I would actually call it IFOMO (internal fear of missing out), which unfortunately makes me think of Apple computers. Maybe they’d want to combine forces on a computer application — iFOMO: “A new way to connect your thoughts and feelings in a more sublime and comprehensible way.”
Because in many instances I can’t find the right word to articulate how I feel, I conjure ideas that are resemblances. I started thinking about resemblances in art and nature because of that Charlie Kaufman movie “Synecdoche, New York.” I didn’t know what the word “synecdoche” meant when I first saw the film, and it has only been in the past few months that I’ve started making links. To my understanding, a “synecdoche” is a resemblance of something that represents the whole. It’s also a figure of speech (which is funny because “figure of speech” actually came from an adaptation of the phrase “figurative speech”). For example, in these modern times we use the synecdoche “bread” to represent money.
I was in New York for a week at the beginning of 2015 to do press for the fifth full-length record my band was releasing later in the year. Sasha-Frere Jones had recently left the New Yorker and was starting a music related website called Genius, and he was interviewing me about lyric content. He said: “So, is this record a synecdoche for what you’ve been creating for the past 10 years?” And I had to say: “I don’t know what that means.” He laughed, of course, and asked the question in a more understandable way, but only now am I recognizing what he was asking, which was pretty simple: Is this the big one, the last piece to fit? And I know there are many other times when information hasn’t fully connected and will never come back, and that is a serious IFOMO for me. I feel as if a lot has passed through me, as if I’ve been an apparition for most of my life.
In many of my dreams, I walk through streets bumping into people but they don’t see me, or I step into rooms and people carry on without recognizing me. This must say something about my sense of self. I spoke with a close friend about this. He brought up a particular song lyric I wrote, “Bleeder, You desire to be seen.” We connected the lyric to the American sentiment of needing to feel constant recognition. Often, I feel insignificant. I think that notion comes from the idea that we’re living in the heaviest of times. There are so many people at this point in history, and so many of them are doing great things, and I feel stuck in this 10-by-20-foot room going into the reasons, trying to figure it out, and I continuously get to this problem of impossibility.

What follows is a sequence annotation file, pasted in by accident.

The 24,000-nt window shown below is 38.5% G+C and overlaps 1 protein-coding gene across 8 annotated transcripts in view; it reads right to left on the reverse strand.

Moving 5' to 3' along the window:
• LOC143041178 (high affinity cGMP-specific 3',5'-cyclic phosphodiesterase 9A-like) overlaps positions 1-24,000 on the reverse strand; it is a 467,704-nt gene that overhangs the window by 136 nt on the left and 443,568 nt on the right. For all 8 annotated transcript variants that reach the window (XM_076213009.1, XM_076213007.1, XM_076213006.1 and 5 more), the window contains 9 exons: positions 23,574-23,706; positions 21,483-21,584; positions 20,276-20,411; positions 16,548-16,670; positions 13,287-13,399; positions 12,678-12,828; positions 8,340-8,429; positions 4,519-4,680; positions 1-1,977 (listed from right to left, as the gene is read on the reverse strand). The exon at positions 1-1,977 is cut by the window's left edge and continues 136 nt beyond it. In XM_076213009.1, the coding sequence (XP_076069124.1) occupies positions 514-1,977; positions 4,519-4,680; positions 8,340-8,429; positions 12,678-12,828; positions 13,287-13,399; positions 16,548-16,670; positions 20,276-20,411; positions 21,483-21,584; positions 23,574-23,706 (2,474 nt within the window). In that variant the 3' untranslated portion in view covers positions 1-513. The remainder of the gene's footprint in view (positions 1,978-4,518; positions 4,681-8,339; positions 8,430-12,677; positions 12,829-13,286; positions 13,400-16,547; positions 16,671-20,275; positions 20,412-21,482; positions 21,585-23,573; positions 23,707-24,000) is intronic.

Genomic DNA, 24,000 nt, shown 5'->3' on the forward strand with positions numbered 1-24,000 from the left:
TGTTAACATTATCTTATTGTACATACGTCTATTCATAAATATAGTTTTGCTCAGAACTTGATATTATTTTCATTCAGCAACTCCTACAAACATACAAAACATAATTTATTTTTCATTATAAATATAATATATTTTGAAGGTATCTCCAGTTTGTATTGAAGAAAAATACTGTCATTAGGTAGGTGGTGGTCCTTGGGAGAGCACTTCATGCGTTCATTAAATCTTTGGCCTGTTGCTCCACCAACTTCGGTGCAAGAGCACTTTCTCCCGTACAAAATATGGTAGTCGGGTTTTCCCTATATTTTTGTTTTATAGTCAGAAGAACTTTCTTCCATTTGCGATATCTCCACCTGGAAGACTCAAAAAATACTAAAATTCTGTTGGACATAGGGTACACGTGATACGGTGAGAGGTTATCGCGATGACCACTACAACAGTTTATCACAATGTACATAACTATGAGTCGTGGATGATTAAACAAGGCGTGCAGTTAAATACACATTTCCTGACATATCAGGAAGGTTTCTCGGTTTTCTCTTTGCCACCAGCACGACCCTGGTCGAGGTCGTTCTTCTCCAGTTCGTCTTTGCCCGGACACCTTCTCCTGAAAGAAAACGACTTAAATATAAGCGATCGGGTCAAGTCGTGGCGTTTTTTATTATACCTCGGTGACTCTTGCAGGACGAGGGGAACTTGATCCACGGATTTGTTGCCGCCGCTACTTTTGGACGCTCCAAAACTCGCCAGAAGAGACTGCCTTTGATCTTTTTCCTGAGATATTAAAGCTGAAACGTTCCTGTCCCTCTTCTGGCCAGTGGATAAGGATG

When you start to write anything, you are presented with a problem and must find your way through it. But, if you are smart, a true thinking person, you will never actually come to any real conclusion. You will be left wandering in some unknown season. As a writer, my main incentive is to work through problems and try to uncover dilemmas, but doubt, fear and instability envelops me. This goes much further than IFOMO, this is FOWO — Fear of Weeding Out, which is what I believe everyone fears. It’s the idea that one day you will cease to experience this world, and that time will slowly subtract you and your much cherished consciousness. When it comes down to it, the fear of death is really what it is. But then I think death will be okay, it’s what happens directly before the lights go out that scares me. It’s the last few months I suppose. I want to remember everything.
I’m torn though. I don’t agree with remembering everything. If I remembered every moment or every person’s face I’d be up all night I feel like existing in a state of perpetual change or mystery can be invigorating at times, so I don’t really know why I search for definitions to things that are inevitably indefinable. Poetry helps get me through much of my FOWO. Most of my ideas lean toward uncertainty. When people ask me if I believe in God, I say, “Who knows, something might be out there?” Mark Strand, in his Paris Review “Art of Poetry” interview suggested that his poems were often about the dailiness of life, the seemingly familiar, but somehow they turned into otherness, deep mystery. Strand replied, “In the act of figuring it out, of pursuing meaning, the reader is absorbing the poem, even though there’s an absence in the poem.” This absence he speaks of is what draws me to art. Working on poems, writing short fiction, even working through this piece, I know that what I’m doing is trying to figure out a problem, something I can’t come to terms with in my head, and often my interpretation of things seems incorrect. This of course scares me. Am I going to misinterpret something drastic? Am I going to look at something backwards, which will inevitably leave me doomed or misguided?